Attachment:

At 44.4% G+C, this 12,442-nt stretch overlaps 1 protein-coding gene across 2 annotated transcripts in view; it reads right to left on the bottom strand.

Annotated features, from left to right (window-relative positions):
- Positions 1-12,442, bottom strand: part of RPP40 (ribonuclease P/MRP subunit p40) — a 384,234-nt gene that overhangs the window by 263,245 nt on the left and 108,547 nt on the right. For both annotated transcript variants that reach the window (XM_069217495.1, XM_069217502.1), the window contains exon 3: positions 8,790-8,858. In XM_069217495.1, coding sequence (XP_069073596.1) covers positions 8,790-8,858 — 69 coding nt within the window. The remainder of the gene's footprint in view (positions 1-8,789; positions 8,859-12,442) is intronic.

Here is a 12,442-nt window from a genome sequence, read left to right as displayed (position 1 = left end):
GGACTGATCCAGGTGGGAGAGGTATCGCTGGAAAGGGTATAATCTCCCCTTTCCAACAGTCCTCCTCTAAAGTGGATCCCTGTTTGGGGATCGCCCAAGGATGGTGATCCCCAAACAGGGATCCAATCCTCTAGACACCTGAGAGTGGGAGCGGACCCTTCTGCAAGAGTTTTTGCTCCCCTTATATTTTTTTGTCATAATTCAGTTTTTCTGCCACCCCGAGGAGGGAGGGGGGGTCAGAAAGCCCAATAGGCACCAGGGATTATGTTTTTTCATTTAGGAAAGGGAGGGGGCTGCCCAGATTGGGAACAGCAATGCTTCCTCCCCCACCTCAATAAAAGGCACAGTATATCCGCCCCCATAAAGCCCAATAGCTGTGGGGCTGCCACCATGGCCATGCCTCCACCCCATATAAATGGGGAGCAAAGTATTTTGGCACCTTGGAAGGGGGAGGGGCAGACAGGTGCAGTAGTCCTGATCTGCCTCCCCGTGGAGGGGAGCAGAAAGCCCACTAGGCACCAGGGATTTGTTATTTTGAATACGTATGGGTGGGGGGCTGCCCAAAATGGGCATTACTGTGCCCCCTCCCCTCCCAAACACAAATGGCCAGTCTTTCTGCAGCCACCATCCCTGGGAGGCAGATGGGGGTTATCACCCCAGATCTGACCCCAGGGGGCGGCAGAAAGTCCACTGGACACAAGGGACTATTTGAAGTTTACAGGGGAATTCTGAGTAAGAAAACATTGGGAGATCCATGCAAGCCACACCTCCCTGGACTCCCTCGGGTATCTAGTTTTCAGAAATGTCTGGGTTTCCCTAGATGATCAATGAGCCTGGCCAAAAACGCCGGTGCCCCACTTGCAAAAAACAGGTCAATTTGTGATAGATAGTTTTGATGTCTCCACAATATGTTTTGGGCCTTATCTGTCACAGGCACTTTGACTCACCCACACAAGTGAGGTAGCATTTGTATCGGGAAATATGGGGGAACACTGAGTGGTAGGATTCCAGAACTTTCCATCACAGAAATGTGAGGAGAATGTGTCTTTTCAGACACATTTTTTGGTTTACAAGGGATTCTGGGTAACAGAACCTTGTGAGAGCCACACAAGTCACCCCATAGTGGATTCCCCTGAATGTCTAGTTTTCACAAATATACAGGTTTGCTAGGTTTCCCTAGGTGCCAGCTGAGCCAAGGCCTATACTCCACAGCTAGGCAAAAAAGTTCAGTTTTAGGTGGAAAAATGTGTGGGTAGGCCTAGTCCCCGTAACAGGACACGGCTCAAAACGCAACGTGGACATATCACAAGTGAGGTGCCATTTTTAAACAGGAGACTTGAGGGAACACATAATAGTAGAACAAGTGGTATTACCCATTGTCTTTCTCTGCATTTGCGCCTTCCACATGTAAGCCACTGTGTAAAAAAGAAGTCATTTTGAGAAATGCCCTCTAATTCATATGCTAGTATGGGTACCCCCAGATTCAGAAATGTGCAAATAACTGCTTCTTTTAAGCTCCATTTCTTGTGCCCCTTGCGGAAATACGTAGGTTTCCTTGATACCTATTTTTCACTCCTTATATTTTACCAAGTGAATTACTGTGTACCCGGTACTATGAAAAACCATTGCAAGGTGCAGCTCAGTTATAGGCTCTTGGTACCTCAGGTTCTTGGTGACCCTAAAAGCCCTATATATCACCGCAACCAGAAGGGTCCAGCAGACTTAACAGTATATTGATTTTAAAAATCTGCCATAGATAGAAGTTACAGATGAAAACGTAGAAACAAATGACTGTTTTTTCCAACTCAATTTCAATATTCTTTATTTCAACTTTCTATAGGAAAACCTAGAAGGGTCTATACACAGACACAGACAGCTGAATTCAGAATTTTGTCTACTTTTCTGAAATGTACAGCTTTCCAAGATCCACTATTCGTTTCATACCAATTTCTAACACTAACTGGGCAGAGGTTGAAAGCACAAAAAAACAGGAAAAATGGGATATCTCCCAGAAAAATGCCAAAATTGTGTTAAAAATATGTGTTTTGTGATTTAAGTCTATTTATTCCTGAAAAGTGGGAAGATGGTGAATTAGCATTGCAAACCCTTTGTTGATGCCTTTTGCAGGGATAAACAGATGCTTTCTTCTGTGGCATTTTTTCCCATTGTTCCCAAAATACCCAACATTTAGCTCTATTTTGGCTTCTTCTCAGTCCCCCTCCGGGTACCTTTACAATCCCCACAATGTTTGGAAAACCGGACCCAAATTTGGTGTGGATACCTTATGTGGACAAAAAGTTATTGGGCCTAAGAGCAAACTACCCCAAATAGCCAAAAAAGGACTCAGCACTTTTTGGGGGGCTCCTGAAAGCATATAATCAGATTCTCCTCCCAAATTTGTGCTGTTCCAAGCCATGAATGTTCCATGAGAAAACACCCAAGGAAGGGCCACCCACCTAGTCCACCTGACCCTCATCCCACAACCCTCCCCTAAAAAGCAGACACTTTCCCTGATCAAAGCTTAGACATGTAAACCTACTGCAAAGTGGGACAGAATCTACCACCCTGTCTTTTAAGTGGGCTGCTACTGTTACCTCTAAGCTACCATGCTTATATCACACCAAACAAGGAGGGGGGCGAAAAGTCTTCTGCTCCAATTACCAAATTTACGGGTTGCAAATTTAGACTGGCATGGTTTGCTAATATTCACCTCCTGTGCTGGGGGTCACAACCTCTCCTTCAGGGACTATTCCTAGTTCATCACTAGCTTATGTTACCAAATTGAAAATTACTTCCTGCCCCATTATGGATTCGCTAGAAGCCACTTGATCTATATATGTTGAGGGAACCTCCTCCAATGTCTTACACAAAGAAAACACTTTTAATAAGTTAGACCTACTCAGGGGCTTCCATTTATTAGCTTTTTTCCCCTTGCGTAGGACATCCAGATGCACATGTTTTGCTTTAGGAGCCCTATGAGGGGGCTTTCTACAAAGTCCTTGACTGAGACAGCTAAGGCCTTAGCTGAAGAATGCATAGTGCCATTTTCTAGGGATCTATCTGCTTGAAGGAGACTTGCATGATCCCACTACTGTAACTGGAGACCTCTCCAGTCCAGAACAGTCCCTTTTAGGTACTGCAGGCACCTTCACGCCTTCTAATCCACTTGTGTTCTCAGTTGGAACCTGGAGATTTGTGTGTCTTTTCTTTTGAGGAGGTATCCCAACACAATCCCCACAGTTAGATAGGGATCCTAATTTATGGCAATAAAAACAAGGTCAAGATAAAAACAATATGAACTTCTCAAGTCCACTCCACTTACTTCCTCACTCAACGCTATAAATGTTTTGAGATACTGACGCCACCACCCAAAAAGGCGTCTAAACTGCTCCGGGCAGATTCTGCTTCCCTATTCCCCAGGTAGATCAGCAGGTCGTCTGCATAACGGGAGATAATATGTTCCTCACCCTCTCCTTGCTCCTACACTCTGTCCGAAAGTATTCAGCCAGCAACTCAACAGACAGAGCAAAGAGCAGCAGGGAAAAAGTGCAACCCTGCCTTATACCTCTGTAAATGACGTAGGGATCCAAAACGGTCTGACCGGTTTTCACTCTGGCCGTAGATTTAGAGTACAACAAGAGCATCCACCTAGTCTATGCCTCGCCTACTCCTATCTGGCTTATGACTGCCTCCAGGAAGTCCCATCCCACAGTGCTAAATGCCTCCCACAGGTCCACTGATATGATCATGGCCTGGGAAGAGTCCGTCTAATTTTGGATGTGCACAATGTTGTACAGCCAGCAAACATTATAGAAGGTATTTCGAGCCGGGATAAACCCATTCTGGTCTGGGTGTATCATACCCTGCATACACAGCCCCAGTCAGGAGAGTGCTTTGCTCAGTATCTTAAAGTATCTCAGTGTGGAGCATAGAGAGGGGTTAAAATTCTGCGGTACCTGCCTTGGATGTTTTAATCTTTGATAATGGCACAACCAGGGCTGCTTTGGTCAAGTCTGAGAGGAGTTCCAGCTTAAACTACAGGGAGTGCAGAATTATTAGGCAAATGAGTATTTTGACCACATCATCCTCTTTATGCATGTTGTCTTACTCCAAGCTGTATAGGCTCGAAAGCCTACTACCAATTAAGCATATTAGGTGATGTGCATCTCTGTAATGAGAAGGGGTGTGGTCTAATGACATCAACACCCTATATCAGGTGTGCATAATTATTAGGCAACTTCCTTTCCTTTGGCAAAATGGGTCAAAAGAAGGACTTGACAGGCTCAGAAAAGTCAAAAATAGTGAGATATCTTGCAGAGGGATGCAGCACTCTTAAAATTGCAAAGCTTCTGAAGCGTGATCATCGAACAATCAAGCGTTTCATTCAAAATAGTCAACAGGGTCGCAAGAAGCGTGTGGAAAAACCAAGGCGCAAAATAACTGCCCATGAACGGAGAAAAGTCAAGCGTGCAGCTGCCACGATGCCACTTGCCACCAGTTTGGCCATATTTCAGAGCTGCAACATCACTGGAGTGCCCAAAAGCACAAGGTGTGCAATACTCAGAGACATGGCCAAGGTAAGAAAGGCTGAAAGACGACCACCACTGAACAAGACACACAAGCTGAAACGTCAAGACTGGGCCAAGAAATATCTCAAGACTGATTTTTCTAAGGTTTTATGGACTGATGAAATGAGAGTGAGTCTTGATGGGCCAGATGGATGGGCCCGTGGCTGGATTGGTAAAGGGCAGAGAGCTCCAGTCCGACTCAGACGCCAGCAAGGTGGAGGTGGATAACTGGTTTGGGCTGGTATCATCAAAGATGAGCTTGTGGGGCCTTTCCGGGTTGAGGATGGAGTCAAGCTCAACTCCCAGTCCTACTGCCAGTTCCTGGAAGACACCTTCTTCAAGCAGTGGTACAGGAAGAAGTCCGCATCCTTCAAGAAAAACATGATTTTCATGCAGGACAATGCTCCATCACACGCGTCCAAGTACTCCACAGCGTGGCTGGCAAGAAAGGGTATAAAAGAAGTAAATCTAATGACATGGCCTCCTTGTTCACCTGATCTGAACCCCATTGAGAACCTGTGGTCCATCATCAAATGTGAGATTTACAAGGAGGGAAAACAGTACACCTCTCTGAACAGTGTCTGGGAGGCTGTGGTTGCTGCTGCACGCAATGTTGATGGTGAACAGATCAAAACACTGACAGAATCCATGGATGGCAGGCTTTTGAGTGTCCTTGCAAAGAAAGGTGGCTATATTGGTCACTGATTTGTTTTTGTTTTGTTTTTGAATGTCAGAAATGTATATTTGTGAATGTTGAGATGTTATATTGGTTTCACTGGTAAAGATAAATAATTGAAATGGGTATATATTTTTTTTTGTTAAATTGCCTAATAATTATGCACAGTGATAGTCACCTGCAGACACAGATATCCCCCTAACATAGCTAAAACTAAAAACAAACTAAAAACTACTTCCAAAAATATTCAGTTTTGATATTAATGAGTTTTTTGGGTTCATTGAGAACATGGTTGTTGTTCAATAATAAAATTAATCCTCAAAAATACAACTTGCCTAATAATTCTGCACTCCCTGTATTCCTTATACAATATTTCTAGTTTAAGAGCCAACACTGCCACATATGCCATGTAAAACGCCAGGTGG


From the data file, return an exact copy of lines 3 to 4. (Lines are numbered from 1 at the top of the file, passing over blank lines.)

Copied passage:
- Positions 1-12,442, bottom strand: part of RPP40 (ribonuclease P/MRP subunit p40) — a 384,234-nt gene that overhangs the window by 263,245 nt on the left and 108,547 nt on the right. For both annotated transcript variants that reach the window (XM_069217495.1, XM_069217502.1), the window contains exon 3: positions 8,790-8,858. In XM_069217495.1, coding sequence (XP_069073596.1) covers positions 8,790-8,858 — 69 coding nt within the window. The remainder of the gene's footprint in view (positions 1-8,789; positions 8,859-12,442) is intronic.

Here is a 12,442-nt window from a genome sequence, read left to right as displayed (position 1 = left end):